I decided to build, what I think is, a nice jewelry case for my Niece’s birthday this summer. The case is Walnut with Bird’s Eye Maple for drawers and accents. There are some secondary 1/8” panels that will be either Baltic Birch or hardboard. Plans are from an older issue of Wood magazine. Here’s what it should look like when complete: Yesterday I cut everything but the hardboard to rough size. Then I dadoed out 10 tiny rails and stiles for half lap ...
Here goes…. Traditional work benches (roubo for example) are out dated. I know, heresy. But it’s true The reason they made those crazy over sized legs and joints was because they didnt have sheetgoods back then and they needed to over build them to deal with the lateral and horizontal force they experienced. It is my opinion that pine 2×6’s and 3/4 ply MORE than cover any of the structural needs of a work bench. So the next big argument FOR traditional w...
10 Steps to Getting Started in Traditional Woodworking with Hand Tools #1: Introduction to Joshua's 10 Steps
Have you ever wanted to feel the ancient satisfaction of building beautiful wood furniture by hand? Like your great grandfather built? Have you felt a longing to be connected with your ancestors by common work? Do you want to build a legacy that you can be proud to pass onto your children? Do you want to own and restore gorgeous antique tools that were made so well that they’ll be around for your great grandchildren to use? I’m Joshua Farnsworth, and I have fallen in lo...
well i guess i shall start at the begining, i have a planed piece of maple 60mm wide 9mm thick and about 2ft long its best to work with larger pieces of timber so as not to cut your fingers off working with little fiddley bits so best to stay above 1 foot long.next i rebate a slot along the length of the piece to recieve the base the piece i have for the base is 3mm thich so i pass the side stock over the table saw which i have set to a depth of half the thickness of the side stock i do this ...
I’m currently building a work bench and I’m trying to use as many hand tools in the building process as possible. I’ve been planing the legs for the past couple days, and after each leg I feel like I need to down a bottle of water, and I have. My muscles are sore and I’m out of breath. Now I’m 24 years old and in pretty good shape, but this is a hard task. I still have the top to plane as well. So to get to the point of the title. We all know “The Sch...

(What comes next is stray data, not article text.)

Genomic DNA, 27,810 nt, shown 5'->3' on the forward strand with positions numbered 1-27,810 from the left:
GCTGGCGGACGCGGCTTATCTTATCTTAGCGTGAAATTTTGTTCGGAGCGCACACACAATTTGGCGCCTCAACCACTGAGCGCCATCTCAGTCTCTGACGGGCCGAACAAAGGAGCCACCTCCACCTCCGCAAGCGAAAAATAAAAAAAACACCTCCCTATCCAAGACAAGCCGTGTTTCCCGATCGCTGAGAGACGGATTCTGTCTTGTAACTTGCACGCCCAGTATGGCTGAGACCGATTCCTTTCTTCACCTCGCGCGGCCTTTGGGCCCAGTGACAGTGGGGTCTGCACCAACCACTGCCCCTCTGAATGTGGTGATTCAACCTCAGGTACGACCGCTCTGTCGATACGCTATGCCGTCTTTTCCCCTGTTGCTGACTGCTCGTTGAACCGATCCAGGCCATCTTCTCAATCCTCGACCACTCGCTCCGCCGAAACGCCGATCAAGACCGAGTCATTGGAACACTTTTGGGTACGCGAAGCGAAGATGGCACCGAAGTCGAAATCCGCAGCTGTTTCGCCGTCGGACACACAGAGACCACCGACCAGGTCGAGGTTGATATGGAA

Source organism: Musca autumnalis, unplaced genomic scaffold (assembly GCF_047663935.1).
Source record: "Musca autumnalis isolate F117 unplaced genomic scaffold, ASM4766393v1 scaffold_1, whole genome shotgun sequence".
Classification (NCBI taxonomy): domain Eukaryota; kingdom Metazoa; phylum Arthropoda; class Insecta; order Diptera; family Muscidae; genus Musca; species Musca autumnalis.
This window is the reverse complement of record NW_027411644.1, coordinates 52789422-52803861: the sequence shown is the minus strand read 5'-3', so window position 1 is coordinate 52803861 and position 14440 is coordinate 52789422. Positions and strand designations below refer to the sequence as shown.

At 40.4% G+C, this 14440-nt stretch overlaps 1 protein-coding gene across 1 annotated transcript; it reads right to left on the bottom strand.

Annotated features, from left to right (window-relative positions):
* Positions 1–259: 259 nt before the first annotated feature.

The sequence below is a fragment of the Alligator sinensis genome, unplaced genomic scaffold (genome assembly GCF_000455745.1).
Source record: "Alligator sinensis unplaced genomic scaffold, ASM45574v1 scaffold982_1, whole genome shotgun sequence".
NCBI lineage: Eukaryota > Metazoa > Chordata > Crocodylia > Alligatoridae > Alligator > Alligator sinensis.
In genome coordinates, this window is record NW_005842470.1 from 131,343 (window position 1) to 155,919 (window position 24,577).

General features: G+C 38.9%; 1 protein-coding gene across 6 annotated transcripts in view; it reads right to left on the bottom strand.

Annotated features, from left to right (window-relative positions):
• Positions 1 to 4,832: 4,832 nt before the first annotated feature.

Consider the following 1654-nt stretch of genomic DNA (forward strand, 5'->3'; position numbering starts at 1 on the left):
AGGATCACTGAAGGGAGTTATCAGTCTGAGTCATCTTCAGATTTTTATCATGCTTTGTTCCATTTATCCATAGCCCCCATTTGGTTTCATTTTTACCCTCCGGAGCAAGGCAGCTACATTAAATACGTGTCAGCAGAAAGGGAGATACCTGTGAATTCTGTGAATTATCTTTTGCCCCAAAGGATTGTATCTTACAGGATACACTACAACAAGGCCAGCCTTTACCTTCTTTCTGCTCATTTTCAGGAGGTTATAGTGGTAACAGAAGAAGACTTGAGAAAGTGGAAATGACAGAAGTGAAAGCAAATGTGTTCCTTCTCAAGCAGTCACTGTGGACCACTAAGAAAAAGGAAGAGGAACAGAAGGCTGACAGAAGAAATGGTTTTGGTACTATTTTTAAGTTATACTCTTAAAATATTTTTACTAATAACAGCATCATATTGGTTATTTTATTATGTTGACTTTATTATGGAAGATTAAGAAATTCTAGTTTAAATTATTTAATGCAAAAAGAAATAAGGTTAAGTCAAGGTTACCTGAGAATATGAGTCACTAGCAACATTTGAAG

I found this site while perusing a survival site. There is some good ancient information here. Enjoy! http://journeytoforever.org/farm_library/device/devices2.html
So far, in my woodworking “career”, I’ve made 4 benches. It’s a simple design that I came up with that uses yellow pine 2×4s for all the pieces. The 1st bench I put together was … bulky. The final design, which I’m very happy with, I think of as the Mk III; doubled 2×4s for the legs with a shoulder for the bench to rest on, 1/2” slats suppored by braces in the middle, all held together with Miller dowels. The Mk I was all single pieces...
I needed an upgrade in my shop for my Lutherie tools and I didn’t want to get those pricy steel tool box to go in my woodworking environment. So I sat down at my drawing table and tried to come up with something to accommodate my need, at a reasonable price, and made of wood. I made this tool chest with only 4 boards of 8’x6”x1” of black Walnut. I always love the Idea of not using screws and/or nails, therefore I made a Dovetail construction. The entire construction was completed in 4 mont...
The last blog was about joining the sides on the top and now this one is about joining them from the bottom. This part is going to be a little more tricky. This is my first indication that I’m actually building the beginning of what will be a giant puzzle when it comes to glue up time......If you’ve read the blogs before this one, you’ll remember that I made a triple mortise and a double mortise on each of the legs. If you don’t remember or didn’t see the blog, t...
Well I have been able to steal some time in the shop and at least get a little done on my project. I thought I would show two of the jigs I have been using for the layout. Both of these jigs Chad Stanton had shown me how to make. The first one Is for the saw layout on the compound bevels. The second jig is produced by the first. You make a mockup of the pin board and then layout your dovetail angle on the inside. This jig is the key and gives you your setup on your bevel guage. Here is ...
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